Sunday, February 13, 2011

Michael Juan Nunez and Drew Landry-Blue Moon Saloon, Lafayette La. 2/11/11

Michael Juan Nunez and Drew Landry
Written by Patty McGehee
Jonno, Juan, and Drew - photo by Patty McGehee

Dan, Larry, and I drove over to Lafayette Friday night to go to the Blue Moon to see Michael Juan Nunez and Drew Landry perform. In spite that it was a freezing cold night, about 100 people showed up to fill up the back porch.  The Blue Moon Saloon management had two butane heaters out there, but they barely made a dent in the chill.  

The three of us thought we were dressed warm enough, but since we rarely get below freezing temperatures here in South Louisiana, we were not prepared for the temperature as it dropped below freezing as midnight approached. I had on three layers and boots. It did no good. I got very cold in spite of this.

Patsy Grace and Jonno Frishberg took the stage first. It was hard to hear the performance because Patsy’s voice was not miked up very well and the crowd was not ready for a folk song type of performance at that point. I felt badly for her because the audience was too wound up to give her the quiet she needed to get her song across. After a few minutes the sound man upped the vocals and it made it easier to hear her beautiful voice.  It was bad circumstances. I was unable to take photos at that point because the digital camera had not cooled off to the temperature outside yet. Patsy did not introduce herself until she was almost finished. Later that night I asked her if she was scheduled to perform again sometime soon somewhere. She said, “No.” I think someone should have gone up before she started and introduced her. That would have been the polite thing to do.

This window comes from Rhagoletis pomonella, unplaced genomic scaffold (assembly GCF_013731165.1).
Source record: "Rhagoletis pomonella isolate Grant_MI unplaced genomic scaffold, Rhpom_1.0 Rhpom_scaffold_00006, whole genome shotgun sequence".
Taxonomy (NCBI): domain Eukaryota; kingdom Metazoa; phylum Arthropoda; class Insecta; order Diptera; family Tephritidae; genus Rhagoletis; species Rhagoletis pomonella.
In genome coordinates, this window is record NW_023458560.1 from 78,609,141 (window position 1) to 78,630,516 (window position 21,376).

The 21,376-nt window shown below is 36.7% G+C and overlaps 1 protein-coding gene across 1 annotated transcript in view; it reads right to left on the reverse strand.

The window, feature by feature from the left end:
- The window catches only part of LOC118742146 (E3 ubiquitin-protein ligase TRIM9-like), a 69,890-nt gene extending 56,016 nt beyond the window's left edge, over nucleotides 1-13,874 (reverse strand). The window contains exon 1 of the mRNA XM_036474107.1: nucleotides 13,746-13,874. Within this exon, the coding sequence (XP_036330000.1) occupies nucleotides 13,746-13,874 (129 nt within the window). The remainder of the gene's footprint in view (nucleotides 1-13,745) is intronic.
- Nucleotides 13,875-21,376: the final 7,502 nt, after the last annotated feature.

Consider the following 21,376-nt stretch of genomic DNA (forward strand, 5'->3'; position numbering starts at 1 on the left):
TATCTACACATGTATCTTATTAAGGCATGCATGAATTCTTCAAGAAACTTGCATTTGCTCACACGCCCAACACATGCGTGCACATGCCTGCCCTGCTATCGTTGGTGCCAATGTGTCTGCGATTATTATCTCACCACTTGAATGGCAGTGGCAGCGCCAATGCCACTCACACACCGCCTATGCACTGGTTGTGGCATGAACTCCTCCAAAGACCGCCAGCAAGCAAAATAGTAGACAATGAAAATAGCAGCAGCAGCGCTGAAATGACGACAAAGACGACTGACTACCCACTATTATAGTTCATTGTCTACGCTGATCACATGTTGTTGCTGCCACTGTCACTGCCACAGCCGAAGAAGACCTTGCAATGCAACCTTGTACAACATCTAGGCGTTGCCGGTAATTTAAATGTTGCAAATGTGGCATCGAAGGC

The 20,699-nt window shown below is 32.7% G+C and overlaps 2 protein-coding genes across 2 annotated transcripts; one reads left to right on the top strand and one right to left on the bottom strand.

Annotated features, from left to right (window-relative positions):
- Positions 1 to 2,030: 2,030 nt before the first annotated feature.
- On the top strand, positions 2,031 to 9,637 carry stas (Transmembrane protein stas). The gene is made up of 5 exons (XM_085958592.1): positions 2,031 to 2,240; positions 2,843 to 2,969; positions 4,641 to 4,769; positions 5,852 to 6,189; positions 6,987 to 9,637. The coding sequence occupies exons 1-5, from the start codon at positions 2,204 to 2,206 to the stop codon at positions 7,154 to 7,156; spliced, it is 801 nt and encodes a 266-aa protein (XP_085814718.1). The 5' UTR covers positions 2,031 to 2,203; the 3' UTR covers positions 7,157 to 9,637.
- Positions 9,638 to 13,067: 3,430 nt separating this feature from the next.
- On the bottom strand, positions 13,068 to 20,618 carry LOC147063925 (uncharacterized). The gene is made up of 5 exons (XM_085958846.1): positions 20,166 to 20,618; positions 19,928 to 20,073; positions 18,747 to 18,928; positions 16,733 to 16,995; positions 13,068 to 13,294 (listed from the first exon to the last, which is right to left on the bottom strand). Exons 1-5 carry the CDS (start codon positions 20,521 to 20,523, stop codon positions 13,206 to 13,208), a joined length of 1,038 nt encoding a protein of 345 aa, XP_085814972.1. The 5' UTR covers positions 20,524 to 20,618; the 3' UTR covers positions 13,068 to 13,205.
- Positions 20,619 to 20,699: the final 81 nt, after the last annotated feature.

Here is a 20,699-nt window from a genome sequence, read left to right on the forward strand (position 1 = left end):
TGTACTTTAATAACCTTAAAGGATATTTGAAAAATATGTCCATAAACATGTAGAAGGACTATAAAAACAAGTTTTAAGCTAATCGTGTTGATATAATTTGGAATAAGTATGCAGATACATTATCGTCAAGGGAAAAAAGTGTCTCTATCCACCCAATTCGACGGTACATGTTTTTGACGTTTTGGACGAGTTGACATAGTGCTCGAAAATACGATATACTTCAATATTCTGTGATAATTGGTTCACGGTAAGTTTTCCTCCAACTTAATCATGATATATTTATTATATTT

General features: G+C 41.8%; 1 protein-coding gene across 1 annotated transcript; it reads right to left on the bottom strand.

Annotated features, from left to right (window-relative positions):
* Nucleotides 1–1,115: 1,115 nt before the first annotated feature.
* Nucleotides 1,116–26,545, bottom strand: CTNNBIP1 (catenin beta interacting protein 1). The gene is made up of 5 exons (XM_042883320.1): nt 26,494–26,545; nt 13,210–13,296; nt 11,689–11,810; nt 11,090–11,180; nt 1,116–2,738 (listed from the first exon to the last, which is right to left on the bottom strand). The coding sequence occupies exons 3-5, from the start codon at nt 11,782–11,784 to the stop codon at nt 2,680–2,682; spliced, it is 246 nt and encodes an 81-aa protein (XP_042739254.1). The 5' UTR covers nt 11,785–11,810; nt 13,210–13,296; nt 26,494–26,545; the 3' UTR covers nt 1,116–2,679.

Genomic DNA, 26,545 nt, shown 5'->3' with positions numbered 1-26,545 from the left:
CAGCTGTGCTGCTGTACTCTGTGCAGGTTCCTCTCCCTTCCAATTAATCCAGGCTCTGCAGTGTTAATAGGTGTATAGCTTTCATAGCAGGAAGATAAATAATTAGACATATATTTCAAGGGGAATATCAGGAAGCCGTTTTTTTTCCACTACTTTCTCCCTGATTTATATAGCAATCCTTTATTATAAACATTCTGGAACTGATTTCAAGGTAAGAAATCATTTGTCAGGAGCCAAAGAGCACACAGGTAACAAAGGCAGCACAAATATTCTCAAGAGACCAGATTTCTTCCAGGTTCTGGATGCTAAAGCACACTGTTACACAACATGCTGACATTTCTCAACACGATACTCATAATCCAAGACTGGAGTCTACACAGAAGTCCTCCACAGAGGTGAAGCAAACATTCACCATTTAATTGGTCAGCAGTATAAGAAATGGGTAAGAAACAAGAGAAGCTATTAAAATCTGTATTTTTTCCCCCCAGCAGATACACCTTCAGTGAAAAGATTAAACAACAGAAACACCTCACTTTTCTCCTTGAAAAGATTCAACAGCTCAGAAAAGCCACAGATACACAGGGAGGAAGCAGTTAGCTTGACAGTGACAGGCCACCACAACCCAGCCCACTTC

Patty and  Drew  - photo by Dan McGehee

Drew Landry got up and sang two 
songs by himself. Drew writes songs 
with profound lyrics that have a 
deep connection to the soul of 
Louisiana. I am very much 
impressed by his writing abilities. 
Drew Landry - photo by Patty McGehee

After he was warmed up, it was wonderful to hear him play with a full band. Michael Juan Nunez was on lead, Chad Willis on bass, Jermaine Prejean on drums, and Jonno on fiddle. This set was fun to watch because Drew was excited and very happy to be on stage backed up by such talented friends. He played the song that he recorded with Dr. John about the oil spill. My favorite song was “Ninety Proof.” Drew gave me a copy of a CD with that song on it awhile back. I have wanted to hear a live performance of that song ever since. I was not disappointed.

Becca - photo by Patty McGehee

Drew sang “Would You Carry My Cross” accompanied by his mother, Becca Begnaud. She was beaming and very happy to be singing with her son. Becca and Drew sing harmony very well together and that was a treat. This is an especially well written, touching song. Drew’s dog, a Rhodesian Ridgeback named  Jackson was up on stage, getting into the action by stepping on Juan’s pedals, eating ice, and just snooping around. He finally went to sleep on top of Chad’s jacket right in the middle of all that music.

When writing his songs, Drew taps into the culture and traditions of native Louisiana, past and present. The next two songs he performed exemplified that experience. “Grobec,” the song also known by some fans as “The Game Warden’s song,” is haunting and forceful. It tells the story of a stubborn old timer that refuses to respect the importance of wild game conservation and lives to regret it. I really LOVE IT.

Juan and Drew - photo by Patty McGehee